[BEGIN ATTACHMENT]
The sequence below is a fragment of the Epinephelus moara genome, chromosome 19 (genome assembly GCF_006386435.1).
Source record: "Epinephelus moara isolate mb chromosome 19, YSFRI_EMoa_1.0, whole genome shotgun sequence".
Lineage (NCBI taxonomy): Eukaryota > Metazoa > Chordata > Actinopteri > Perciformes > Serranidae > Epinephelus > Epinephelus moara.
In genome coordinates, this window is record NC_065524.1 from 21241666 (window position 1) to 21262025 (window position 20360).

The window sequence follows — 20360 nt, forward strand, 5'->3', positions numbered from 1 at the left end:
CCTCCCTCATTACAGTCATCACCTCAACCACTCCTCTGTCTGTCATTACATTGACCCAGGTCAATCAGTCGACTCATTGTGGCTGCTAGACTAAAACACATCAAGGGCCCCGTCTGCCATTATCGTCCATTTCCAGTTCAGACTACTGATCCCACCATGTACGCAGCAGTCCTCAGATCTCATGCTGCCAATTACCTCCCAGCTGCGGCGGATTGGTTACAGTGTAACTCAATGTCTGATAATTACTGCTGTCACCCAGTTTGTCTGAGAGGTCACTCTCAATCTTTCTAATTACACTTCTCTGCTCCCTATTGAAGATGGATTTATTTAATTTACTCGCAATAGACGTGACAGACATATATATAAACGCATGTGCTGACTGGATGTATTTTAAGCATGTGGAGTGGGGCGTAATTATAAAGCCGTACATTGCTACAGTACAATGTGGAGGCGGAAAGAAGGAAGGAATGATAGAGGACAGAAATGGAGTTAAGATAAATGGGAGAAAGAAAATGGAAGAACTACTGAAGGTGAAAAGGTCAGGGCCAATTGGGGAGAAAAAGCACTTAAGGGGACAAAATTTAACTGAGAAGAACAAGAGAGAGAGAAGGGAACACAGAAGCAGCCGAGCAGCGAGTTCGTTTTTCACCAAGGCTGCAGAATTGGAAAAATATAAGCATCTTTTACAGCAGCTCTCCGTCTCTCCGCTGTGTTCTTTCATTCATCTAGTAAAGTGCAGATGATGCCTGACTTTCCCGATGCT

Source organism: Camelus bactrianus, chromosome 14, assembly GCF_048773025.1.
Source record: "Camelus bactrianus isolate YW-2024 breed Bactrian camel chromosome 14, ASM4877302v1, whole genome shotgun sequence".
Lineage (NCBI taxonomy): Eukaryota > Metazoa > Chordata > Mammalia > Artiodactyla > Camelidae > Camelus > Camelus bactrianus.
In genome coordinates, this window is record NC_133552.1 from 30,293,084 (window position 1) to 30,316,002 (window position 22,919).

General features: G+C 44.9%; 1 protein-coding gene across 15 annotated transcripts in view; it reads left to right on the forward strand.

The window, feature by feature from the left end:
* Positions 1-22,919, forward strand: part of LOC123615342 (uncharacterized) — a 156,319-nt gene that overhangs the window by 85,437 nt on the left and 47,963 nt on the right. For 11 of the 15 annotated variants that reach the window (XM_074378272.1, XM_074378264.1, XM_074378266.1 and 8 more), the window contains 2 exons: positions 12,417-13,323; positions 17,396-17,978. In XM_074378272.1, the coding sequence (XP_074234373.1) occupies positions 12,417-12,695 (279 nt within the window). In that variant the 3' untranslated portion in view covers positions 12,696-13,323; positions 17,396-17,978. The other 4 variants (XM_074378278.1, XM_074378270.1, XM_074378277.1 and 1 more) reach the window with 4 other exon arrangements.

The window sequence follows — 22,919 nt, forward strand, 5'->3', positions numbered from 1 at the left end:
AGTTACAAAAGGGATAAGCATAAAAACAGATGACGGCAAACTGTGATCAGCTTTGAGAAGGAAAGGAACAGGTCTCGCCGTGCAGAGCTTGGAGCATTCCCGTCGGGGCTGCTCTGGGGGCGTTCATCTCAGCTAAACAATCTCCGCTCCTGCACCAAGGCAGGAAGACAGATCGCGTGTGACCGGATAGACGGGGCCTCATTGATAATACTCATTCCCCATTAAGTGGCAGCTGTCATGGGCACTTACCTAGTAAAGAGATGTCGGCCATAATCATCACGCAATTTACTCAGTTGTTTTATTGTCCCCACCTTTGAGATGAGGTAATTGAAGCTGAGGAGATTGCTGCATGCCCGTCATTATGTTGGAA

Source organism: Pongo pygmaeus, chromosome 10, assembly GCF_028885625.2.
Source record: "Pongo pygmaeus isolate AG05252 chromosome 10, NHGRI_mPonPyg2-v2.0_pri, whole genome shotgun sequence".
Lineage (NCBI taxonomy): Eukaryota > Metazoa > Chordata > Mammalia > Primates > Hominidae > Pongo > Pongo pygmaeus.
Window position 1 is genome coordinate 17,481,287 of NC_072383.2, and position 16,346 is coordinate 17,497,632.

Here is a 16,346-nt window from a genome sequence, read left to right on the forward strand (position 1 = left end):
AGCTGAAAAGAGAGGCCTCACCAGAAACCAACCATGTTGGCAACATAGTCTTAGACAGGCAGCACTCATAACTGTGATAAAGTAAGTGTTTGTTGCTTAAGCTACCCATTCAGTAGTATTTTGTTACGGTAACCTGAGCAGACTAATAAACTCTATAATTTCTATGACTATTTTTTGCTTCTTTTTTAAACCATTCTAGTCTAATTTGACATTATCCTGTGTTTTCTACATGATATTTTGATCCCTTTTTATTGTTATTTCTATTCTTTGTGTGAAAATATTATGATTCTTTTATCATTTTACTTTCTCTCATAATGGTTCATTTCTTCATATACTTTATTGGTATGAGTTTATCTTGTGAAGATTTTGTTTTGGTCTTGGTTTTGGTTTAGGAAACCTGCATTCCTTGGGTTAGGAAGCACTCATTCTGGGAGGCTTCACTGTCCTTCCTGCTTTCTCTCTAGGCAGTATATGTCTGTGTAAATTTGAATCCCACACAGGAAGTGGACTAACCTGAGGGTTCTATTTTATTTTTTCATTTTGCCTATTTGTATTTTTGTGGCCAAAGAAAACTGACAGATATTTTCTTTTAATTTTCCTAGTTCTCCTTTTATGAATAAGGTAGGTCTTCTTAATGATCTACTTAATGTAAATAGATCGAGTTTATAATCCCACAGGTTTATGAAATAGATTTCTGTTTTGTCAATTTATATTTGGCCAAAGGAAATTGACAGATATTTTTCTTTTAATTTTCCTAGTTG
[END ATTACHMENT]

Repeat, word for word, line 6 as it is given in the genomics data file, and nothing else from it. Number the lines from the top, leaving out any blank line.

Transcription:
CCTCCCTCATTACAGTCATCACCTCAACCACTCCTCTGTCTGTCATTACATTGACCCAGGTCAATCAGTCGACTCATTGTGGCTGCTAGACTAAAACACATCAAGGGCCCCGTCTGCCATTATCGTCCATTTCCAGTTCAGACTACTGATCCCACCATGTACGCAGCAGTCCTCAGATCTCATGCTGCCAATTACCTCCCAGCTGCGGCGGATTGGTTACAGTGTAACTCAATGTCTGATAATTACTGCTGTCACCCAGTTTGTCTGAGAGGTCACTCTCAATCTTTCTAATTACACTTCTCTGCTCCCTATTGAAGATGGATTTATTTAATTTACTCGCAATAGACGTGACAGACATATATATAAACGCATGTGCTGACTGGATGTATTTTAAGCATGTGGAGTGGGGCGTAATTATAAAGCCGTACATTGCTACAGTACAATGTGGAGGCGGAAAGAAGGAAGGAATGATAGAGGACAGAAATGGAGTTAAGATAAATGGGAGAAAGAAAATGGAAGAACTACTGAAGGTGAAAAGGTCAGGGCCAATTGGGGAGAAAAAGCACTTAAGGGGACAAAATTTAACTGAGAAGAACAAGAGAGAGAGAAGGGAACACAGAAGCAGCCGAGCAGCGAGTTCGTTTTTCACCAAGGCTGCAGAATTGGAAAAATATAAGCATCTTTTACAGCAGCTCTCCGTCTCTCCGCTGTGTTCTTTCATTCATCTAGTAAAGTGCAGATGATGCCTGACTTTCCCGATGCT